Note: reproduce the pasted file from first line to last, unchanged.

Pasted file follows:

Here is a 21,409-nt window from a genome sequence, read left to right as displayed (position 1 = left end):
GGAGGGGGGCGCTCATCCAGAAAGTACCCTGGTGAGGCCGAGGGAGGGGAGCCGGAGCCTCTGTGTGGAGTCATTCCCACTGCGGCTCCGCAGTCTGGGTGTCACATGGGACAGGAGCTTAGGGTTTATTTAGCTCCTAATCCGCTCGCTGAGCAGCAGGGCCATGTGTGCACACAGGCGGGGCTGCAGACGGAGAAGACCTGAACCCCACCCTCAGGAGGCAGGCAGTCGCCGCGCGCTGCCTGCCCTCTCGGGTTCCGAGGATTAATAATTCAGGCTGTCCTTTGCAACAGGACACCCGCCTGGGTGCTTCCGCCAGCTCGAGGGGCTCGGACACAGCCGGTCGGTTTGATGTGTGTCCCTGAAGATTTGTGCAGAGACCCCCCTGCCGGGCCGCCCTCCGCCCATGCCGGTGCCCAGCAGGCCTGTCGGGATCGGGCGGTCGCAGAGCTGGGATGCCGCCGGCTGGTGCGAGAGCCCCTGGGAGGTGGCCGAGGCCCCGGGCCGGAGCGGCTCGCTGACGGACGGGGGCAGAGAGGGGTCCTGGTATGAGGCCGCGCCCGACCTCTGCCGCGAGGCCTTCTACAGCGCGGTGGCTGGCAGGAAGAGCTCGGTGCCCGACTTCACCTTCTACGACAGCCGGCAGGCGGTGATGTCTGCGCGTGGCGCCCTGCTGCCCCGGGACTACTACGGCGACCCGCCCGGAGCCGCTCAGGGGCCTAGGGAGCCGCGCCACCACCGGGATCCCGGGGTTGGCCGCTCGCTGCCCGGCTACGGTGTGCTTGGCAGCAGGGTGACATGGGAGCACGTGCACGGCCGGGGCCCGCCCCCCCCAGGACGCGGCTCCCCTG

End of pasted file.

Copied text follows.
Here is a 21,409-nt window from a genome sequence, read left to right as displayed (position 1 = left end):
GGAGGGGGGCGCTCATCCAGAAAGTACCCTGGTGAGGCCGAGGGAGGGGAGCCGGAGCCTCTGTGTGGAGTCATTCCCACTGCGGCTCCGCAGTCTGGGTGTCACATGGGACAGGAGCTTAGGGTTTATTTAGCTCCTAATCCGCTCGCTGAGCAGCAGGGCCATGTGTGCACACAGGCGGGGCTGCAGACGGAGAAGACCTGAACCCCACCCTCAGGAGGCAGGCAGTCGCCGCGCGCTGCCTGCCCTCTCGGGTTCCGAGGATTAATAATTCAGGCTGTCCTTTGCAACAGGACACCCGCCTGGGTGCTTCCGCCAGCTCGAGGGGCTCGGACACAGCCGGTCGGTTTGATGTGTGTCCCTGAAGATTTGTGCAGAGACCCCCCTGCCGGGCCGCCCTCCGCCCATGCCGGTGCCCAGCAGGCCTGTCGGGATCGGGCGGTCGCAGAGCTGGGATGCCGCCGGCTGGTGCGAGAGCCCCTGGGAGGTGGCCGAGGCCCCGGGCCGGAGCGGCTCGCTGACGGACGGGGGCAGAGAGGGGTCCTGGTATGAGGCCGCGCCCGACCTCTGCCGCGAGGCCTTCTACAGCGCGGTGGCTGGCAGGAAGAGCTCGGTGCCCGACTTCACCTTCTACGACAGCCGGCAGGCGGTGATGTCTGCGCGTGGCGCCCTGCTGCCCCGGGACTACTACGGCGACCCGCCCGGAGCCGCTCAGGGGCCTAGGGAGCCGCGCCACCACCGGGATCCCGGGGTTGGCCGCTCGCTGCCCGGCTACGGTGTGCTTGGCAGCAGGGTGACATGGGAGCACGTGCACGGCCGGGGCCCGCCCCCCCCAGGACGCGGCTCCCCTG